The maggot dressing is removed as soon as the maggots have finished secreting their proteolytic (tissue-dissolving) enzymes (within 48-72 hours). At that time, their natural instinct is to leave the wound and crawl away as quickly as possible. So when the dressing is opened, the maggots will be “at the gate,” eagerly awaiting their release. If any slow growing larvae remain, they can be removed with a simple wipe, wash, or irrigation. If they are hiding within a crevice, simply cover the wound with saline-moistened gauze, and replace it three time/day; the remaining maggots will leave the wound within the next 24 hours (as soon as they feel it is safe), and bury themselves in the gauze. More about dressing removal can be found on our dressings guidance page.


The duration of one course (“cycle”) of treatment is 2 – 3 days. The number of treatment cycles depends on the size of the wound and the extent of necrotic tissue. The number of cycles can range from one to ten or more; the average is 3 cycles. Examine the wound after each treatment cycle (and 24 hours later, if possible), to determine if another cycle of treatment is necessary.


Maggots are germ-free when applied, but become contaminated when they come into contact with the patient’s wound flora. Maggot Therapy dressings should be handled like all other infectious dressing waste: placed in an appropriate bag and autoclaved or incinerated by the waste management department. Place the maggot dressings in a plastic bag and seal the bag completely. Then place the sealed bag into a second plastic bag and seal completely. Place the bag with the other infectious dressing waste, which should be disposed of (usually it is autoclaved or incinerated) within 24 hours.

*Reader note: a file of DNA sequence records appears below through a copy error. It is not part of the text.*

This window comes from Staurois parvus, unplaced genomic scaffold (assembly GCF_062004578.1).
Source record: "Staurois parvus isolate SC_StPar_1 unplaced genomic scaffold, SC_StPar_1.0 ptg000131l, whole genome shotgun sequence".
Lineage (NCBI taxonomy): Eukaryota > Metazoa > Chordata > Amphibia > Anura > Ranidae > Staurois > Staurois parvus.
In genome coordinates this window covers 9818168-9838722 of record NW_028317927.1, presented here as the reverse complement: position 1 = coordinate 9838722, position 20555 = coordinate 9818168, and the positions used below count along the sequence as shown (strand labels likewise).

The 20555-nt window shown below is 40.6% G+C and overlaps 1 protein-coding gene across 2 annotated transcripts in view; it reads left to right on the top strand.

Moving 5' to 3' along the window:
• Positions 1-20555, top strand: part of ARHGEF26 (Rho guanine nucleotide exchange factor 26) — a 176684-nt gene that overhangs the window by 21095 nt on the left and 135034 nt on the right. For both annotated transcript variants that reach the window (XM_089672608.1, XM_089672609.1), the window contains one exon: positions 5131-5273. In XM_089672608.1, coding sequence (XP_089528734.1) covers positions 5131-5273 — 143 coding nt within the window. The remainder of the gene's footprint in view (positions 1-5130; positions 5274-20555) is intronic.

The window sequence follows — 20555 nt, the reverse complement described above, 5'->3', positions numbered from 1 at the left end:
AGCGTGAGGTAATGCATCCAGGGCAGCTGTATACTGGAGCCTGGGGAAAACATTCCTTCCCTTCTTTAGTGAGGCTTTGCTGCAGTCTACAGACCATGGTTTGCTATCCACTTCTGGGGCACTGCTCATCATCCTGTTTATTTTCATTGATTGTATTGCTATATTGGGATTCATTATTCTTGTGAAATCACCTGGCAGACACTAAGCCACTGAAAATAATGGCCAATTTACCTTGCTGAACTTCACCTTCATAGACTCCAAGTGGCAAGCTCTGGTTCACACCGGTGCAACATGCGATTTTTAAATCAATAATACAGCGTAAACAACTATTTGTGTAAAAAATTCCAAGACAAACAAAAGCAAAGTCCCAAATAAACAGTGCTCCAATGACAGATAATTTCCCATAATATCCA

Unused maggots are germ-free and not a biohazard. They may be discarded in regular trash bins. Make sure the vial is sealed securely so that they cannot escape.


There are over 2,000 health care centers in the United States that have utilized maggot therapy.

Yes, over 4,000 therapists are using maggot therapy in more than 30 countries. Approximately 60,000 treatments are applied to wounds each year.

Yes, veterinarians can request Medicinal Maggots™ for use in animals. Several studies and references are listed on our Veterinarian web pages.

Discussion about how to make maggot dressings for animals appears on our equine dressings page, which you can open in the next tab.

Financial Answers